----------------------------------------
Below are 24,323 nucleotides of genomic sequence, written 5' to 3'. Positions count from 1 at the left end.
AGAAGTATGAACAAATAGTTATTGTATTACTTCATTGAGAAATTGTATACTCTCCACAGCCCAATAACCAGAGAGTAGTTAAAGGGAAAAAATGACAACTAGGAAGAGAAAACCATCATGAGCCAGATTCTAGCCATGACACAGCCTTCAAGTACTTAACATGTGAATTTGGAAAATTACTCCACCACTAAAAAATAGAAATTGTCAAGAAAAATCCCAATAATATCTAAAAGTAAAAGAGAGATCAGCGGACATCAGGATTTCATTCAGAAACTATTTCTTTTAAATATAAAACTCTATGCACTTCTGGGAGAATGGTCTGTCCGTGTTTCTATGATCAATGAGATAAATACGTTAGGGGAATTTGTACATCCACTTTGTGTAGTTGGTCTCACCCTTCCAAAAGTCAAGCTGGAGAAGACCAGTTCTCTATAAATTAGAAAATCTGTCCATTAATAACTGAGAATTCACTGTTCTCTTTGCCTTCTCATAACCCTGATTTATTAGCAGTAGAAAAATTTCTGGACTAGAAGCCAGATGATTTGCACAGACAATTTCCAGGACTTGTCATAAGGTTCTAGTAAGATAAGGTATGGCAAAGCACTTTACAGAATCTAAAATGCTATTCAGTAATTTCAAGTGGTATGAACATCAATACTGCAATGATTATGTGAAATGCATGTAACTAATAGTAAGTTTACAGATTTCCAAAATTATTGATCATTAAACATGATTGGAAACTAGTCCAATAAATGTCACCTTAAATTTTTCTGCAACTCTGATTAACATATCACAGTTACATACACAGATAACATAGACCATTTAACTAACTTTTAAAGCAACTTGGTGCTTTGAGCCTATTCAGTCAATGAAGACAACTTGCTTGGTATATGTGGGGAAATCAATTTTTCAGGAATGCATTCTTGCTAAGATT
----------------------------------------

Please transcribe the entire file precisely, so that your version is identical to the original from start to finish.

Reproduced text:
Below are 24,323 nucleotides of genomic sequence, written 5' to 3'. Positions count from 1 at the left end.
AGAAGTATGAACAAATAGTTATTGTATTACTTCATTGAGAAATTGTATACTCTCCACAGCCCAATAACCAGAGAGTAGTTAAAGGGAAAAAATGACAACTAGGAAGAGAAAACCATCATGAGCCAGATTCTAGCCATGACACAGCCTTCAAGTACTTAACATGTGAATTTGGAAAATTACTCCACCACTAAAAAATAGAAATTGTCAAGAAAAATCCCAATAATATCTAAAAGTAAAAGAGAGATCAGCGGACATCAGGATTTCATTCAGAAACTATTTCTTTTAAATATAAAACTCTATGCACTTCTGGGAGAATGGTCTGTCCGTGTTTCTATGATCAATGAGATAAATACGTTAGGGGAATTTGTACATCCACTTTGTGTAGTTGGTCTCACCCTTCCAAAAGTCAAGCTGGAGAAGACCAGTTCTCTATAAATTAGAAAATCTGTCCATTAATAACTGAGAATTCACTGTTCTCTTTGCCTTCTCATAACCCTGATTTATTAGCAGTAGAAAAATTTCTGGACTAGAAGCCAGATGATTTGCACAGACAATTTCCAGGACTTGTCATAAGGTTCTAGTAAGATAAGGTATGGCAAAGCACTTTACAGAATCTAAAATGCTATTCAGTAATTTCAAGTGGTATGAACATCAATACTGCAATGATTATGTGAAATGCATGTAACTAATAGTAAGTTTACAGATTTCCAAAATTATTGATCATTAAACATGATTGGAAACTAGTCCAATAAATGTCACCTTAAATTTTTCTGCAACTCTGATTAACATATCACAGTTACATACACAGATAACATAGACCATTTAACTAACTTTTAAAGCAACTTGGTGCTTTGAGCCTATTCAGTCAATGAAGACAACTTGCTTGGTATATGTGGGGAAATCAATTTTTCAGGAATGCATTCTTGCTAAGATT